Economists


Sometimes it is hard to put a quantitative measure to qualitative concepts like Stinking, Filthy and Dirty rich. As a useful approximation perhaps this story from AP will help bring some more rigour to these rather fuzzy concepts. And don’t bother placing a comment that reads: “they worked hard for it. ” Working hard ain’t got nothing to do with it. Indeed you will need a class anlysis to crack this chestnut.

Morgan Stanley CEO gets $40M 2006 bonus By JOE BEL
BRUNO, AP Business Writer
Fri Dec 15, 9:21 PM ET

NEW YORK – Morgan Stanley Inc., the second-largest
U.S. investment house, gave chief executive John Mack
$40 million in stock and options for 2006, reflecting
the largest bonus awarded to a Wall Street CEO.

Mack, 62, was awarded 461,821 stock units valued at
$36.2 million on December 12, according to a filing
with the Securities and Exchange Commission
late Thursday. He was also awarded 178,945 options to
buy Morgan Stanley shares, valued at about $4 million.

Morgan Stanley is expected to report its best year
ever on Tuesday, buoyed by a record run in the stock
market and an unprecedented level of takeover
activity. Goldman Sachs Group Inc., Bear Stearns Cos.
and Lehman Brothers Holdings Inc. turned in record
profit reports this week.

The record bonus comes 18 months since he rejoined
Morgan Stanley after an internal struggle over the
company’s lackluster performance caused the ouster of
CEO Philip Purcell. At the time, Mack pledged to
investors that he would turn around the company’s
sagging stock price and bolster profits.

He appears to be holding up his end of the bargain.
Since joining Morgan Stanley in June 2005, shares in
the company have risen about 62 percent – with some 40
percent of that coming in 2006.

Analysts project the company will report earnings of
$6.77 per share on $33.73 billion of revenue,
according to Thomson Financial. Most on Wall Street
expect Morgan Stanley will easily surpass these
projections.

Mack’s compensation eclipses the $38.3 million former
Goldman Sachs CEO Henry Paulson received in 2005.
Earlier this week, Lehman Brothers disclosed that CEO
Richard Fuld received $10.9 million in stock for 2006.

Bear Stearns, Goldman Sachs, and Merrill Lynch & Co.
have yet to file regulatory reports detailing bonus
packages for their top executives. However, on
average, 2006 will go down as some of the highest
overall compensation numbers in Wall Street’s history.

Goldman Sachs said in its full-year earnings report
that overall compensation this year was about $16.4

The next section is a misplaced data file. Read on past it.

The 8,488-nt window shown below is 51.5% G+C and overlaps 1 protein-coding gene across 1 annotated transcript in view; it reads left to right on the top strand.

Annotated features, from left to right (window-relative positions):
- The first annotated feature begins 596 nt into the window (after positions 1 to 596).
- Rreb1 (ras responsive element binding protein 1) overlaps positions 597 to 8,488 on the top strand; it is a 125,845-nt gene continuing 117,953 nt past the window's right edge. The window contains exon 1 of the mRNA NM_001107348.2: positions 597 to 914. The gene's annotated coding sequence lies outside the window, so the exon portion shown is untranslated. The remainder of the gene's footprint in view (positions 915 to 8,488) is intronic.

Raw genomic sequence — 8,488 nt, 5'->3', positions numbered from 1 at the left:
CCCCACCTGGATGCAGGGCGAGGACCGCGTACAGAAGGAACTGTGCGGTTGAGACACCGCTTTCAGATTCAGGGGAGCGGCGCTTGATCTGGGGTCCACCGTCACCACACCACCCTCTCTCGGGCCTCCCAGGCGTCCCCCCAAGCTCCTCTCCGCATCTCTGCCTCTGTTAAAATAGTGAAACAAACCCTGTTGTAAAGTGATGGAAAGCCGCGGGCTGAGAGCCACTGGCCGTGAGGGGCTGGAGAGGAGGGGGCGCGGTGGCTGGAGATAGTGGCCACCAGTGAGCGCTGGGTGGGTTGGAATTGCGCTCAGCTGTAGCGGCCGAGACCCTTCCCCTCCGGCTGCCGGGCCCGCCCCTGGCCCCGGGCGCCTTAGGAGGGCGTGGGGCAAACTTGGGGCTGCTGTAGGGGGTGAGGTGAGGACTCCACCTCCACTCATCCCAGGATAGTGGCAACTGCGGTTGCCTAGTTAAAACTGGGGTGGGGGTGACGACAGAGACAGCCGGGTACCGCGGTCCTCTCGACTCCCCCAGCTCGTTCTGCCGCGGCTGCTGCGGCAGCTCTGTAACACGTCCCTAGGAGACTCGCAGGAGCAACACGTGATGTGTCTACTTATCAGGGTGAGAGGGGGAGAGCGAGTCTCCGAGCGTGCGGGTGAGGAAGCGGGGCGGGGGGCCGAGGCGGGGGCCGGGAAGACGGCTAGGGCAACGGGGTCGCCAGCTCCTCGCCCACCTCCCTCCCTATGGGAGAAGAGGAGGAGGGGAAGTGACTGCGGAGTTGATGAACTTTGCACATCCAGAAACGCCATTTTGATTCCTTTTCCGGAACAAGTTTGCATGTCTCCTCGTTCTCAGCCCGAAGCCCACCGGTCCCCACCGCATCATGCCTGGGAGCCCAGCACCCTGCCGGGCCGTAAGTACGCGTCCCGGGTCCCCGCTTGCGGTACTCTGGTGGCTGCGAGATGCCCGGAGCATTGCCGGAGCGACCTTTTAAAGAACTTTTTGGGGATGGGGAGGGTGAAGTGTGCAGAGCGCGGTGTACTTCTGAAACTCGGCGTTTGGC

billion, or an average of about $622,000 per employee.
Lehman said it would pay its employees an average of
$335,441 this year – paying 25,936 workers a total of
$7.7 billion in salary, bonuses and other benefits. At
Bear Stearns, staff would receive an average of
$321,740 in compensation.

Morgan Stanley also reported stock bonuses for seven
of its other top executive officers, according to
regulatory filings.

Among them was co-presidents’ Zoe Cruz, who received
$17 million in stock and $1.92 million in options, and
Robert Scully, was awarded $11.4 million in stock and
$1.28 million in options. Chief Financial Officer
David Sidwell was paid $7.98 million in stock and
$890,291 in options.

Shares of the company slipped 34 cents to close at
$79.26.

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We have decided to sell off Canadian Observer.  We are willing to take raw cash or a paragraph about why you are the individual or individual’s to take over the blog.   The blog is well established and has good potential for growth.

Interested parties can reach us in the comments section.

Poor old uncle Milty dies in the shadow of his discredited doctrines on both money and government spending. No worries he will receive posthumous six gun salute from nearly every central banker that matters. We will no doubt hear endless references to his faux Nobel prize (all the so-called Nobel prizes are actually prizes awarded by the Swedish central bank in honor of Alfred Nobel). Not since J.B. Say has liberal economics been graced by such a theoretician of obscurantism. RIP SOB.

In case you all missed this one the FT is reporting that MPs in England are questioning why it is that prince Charles is exempt from paying corporate or personal income tax on his main sources of income. In related news economists came out with a study which showed that taxes on Royalty cause a mis-allocation of hereditary titles and would create a non-Pareto optimal allocation of resources.

By Goodwin Ginger

The head of the Bank of Canada David Dodge sent our bullshit detector into the red when he uttered this rather unintelligible defense of Income Trusts:

“The work we have done in terms of capital markets, per se, is that probably, on balance, income trusts make capital markets somewhat more complete and somewhat more efficient.”

Hardly convincing. Dodge must have had to dig deep way back to his school boy days at Princeton to come up with this half hearted defense of income trusts. Just re-read that sentence: per se …on balance…somewhat more complete and somewhat more efficient.”

Lets take this from a probabilistic point of view. As completeness is really a property of efficiency we can rewrite the sentence to read: ‘The limited work we have done on capital markets is that probably on a balance (.51) trusts make capital markets somewhat (.50) more complete and therefore somewhat more efficient.’ The probability that Dodge thinks that income trusts make the capital markets more efficient can be calculated by multiplying the values (.51) X (.50) = (.2550). So even if we just disregard the fact that this finding is based on limited research and as such means that the conclusions are not robust (i.e., you cannot generalize from them) there is still only a one and four chance that Dodge believes income trusts will improve the efficiency of capital markets. Not much of a commitment from Dodge.